This week: How Russia created our student debt problem, what Medicare doesn't cover, what a Benjamin buys around the world, the rudest generation and why investors shouldn't watch the news.
[Credit.com] “There is little disagreement that adult life in America without a college degree is a struggle, and it’s only going to get harder as the economy continues to modernize and manual labor continues to be devalued. So it’s imperative that America figures out how to educate its young people without bankrupting them — but it’s important to understand how we got here.”
Did you know that the student loan program was an offshoot of the space race of the 1960s? According to this author, that’s why Uncle Sam began insuring student loans; to create a population with the education necessary to beat the Russians to the moon. This is an interesting look at how we got where we are today, but there’s not much in the way of a solution to this growing problem. Check it out, then check out “How to Get Free Help With Your Student Loans.”
[The Dollar Stretcher.com] “Many baby boomers assume that Medicare will cover all their medical expenses after age 65. Not true! Medicare covers many, but not all, medical expenses.”
I happen to be one of those boomers approaching the age when Medicare will matter, so this article was a must-read. What’s not covered by Medicare? As it turns out, no real surprises: “dental care, vision screening or care, hearing screening and hearing aids, or long term care services.” I already knew those things weren’t covered, but if you didn’t and you’re approaching your golden years, give this one a read. While you’re at it, you might also want to read “The ABCs of Selecting a Medicare Supplement Plan.”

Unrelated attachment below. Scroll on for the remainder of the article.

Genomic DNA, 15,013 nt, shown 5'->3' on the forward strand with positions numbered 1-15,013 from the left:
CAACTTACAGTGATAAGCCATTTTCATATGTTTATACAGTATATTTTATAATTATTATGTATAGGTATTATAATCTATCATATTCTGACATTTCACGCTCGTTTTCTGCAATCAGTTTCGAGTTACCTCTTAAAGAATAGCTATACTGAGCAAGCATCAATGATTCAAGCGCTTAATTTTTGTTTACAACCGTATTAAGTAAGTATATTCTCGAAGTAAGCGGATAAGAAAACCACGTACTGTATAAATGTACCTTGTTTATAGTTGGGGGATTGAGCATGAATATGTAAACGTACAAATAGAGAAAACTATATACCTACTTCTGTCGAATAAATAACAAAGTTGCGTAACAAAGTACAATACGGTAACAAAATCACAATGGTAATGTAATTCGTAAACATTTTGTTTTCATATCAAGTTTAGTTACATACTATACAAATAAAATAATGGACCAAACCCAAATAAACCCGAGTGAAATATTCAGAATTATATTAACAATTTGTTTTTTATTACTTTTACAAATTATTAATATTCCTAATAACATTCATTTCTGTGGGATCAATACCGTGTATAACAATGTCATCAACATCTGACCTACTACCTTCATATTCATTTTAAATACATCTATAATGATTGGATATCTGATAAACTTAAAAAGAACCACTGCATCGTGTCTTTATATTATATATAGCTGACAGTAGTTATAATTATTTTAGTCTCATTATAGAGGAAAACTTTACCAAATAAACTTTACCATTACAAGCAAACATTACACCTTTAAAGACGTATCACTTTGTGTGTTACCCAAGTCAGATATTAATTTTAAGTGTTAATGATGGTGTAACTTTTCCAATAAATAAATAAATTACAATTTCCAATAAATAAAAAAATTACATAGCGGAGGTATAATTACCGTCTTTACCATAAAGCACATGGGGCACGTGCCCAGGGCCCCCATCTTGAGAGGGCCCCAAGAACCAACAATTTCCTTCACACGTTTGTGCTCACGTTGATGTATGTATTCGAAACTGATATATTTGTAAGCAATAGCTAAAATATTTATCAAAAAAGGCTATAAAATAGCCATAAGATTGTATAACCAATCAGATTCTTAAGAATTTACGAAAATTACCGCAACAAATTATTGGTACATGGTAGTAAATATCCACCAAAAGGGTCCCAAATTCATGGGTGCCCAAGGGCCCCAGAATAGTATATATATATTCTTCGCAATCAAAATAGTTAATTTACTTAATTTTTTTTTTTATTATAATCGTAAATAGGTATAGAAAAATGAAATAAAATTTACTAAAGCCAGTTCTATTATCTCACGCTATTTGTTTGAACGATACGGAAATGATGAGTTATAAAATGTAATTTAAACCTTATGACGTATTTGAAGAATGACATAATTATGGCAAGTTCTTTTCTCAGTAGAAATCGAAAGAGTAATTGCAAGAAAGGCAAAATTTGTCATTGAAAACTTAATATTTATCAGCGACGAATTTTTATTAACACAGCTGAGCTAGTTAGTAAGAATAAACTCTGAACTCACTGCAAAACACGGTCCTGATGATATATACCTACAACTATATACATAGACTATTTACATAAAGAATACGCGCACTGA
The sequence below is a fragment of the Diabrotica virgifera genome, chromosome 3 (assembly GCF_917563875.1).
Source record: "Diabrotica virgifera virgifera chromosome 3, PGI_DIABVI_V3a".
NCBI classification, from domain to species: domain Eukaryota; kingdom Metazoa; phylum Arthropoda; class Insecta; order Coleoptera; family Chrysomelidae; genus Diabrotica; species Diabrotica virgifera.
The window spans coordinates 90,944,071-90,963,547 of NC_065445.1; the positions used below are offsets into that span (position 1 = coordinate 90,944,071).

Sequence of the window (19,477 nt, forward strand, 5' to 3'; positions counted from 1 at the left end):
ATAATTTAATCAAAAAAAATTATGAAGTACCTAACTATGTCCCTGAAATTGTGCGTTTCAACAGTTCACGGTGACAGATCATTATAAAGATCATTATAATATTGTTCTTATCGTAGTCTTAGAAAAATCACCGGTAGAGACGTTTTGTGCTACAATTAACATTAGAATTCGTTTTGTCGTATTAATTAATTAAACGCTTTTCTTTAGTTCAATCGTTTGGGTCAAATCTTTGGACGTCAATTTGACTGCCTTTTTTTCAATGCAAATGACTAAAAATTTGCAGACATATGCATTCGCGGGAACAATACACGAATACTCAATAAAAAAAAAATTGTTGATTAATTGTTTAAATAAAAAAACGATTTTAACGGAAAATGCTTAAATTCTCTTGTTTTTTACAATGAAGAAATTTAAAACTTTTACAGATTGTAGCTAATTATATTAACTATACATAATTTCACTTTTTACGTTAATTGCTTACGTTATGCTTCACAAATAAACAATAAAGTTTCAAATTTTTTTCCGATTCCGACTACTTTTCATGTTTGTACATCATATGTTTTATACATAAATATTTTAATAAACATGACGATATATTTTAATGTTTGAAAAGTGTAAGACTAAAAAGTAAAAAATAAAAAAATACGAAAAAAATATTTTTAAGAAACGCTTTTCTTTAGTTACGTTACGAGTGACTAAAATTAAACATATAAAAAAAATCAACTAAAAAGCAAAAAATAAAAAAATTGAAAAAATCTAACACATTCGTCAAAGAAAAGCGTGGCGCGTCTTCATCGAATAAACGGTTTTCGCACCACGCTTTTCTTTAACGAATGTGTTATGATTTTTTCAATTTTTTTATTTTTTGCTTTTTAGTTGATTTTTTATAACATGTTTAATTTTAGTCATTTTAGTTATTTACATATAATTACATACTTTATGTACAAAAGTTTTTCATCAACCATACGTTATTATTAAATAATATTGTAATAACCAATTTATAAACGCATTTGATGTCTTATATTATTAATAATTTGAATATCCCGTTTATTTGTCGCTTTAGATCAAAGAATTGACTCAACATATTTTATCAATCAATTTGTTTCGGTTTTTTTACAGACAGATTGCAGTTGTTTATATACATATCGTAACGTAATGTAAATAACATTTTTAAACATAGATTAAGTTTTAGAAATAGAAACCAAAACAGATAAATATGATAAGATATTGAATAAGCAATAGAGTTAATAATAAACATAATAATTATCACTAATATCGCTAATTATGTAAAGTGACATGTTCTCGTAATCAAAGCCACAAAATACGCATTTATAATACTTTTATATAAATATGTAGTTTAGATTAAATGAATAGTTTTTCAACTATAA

[AOL] “Traveling isn’t cheap. But once you get to some places, adventure is. In fact, you might be surprised how much fun and adventure 100 bucks can get you around the world.”
This is a slide show featuring 17 things you can do for a Benjamin or less all over the world. And most of them looked super cool, from ballooning over Laos to rappelling down a Colombian waterfall to camel riding in Morocco. I think you should do all 17. What better way to spend $1,700?
[Debt.com] “Just when you were getting used to hating on millennials, another generation is on the cusp of adulthood. You can start blaming them for everything now, according to new research.”
Frankly, I’m really annoyed with this arbitrary and subjective partitioning of generations. If you’re not, however, now you’ve got a new generation to criticize: Generation Z. According to research quoted in this article, members of this generation are most likely to curse at, and hang up on, phone customer service reps.
I really don’t understand this compulsion we seem to have with dividing people into “generations,” as if nothing other than age matters. Personally, I’m not buying it. But then, maybe that’s because I’m a member of the skeptical generation.
[Wise Bread] “If you pay close attention to investment news, it’ll either make you laugh or it’ll drive you bonkers. Within the same hour, and on the same market news website, you will often see completely contradictory articles. One says the market is headed higher; the next says the market is about to tank.”
I’ve expressed the exact same philosophy many times in both articles and books. If you want to be a good investor, information is your friend. Too much information, however, is your enemy, at least if it causes you to make moves when you should be sitting still.
If you find yourself losing when you should be winning, it’s probably because you’re trading rather than investing. If that shoe fits, check out this article.
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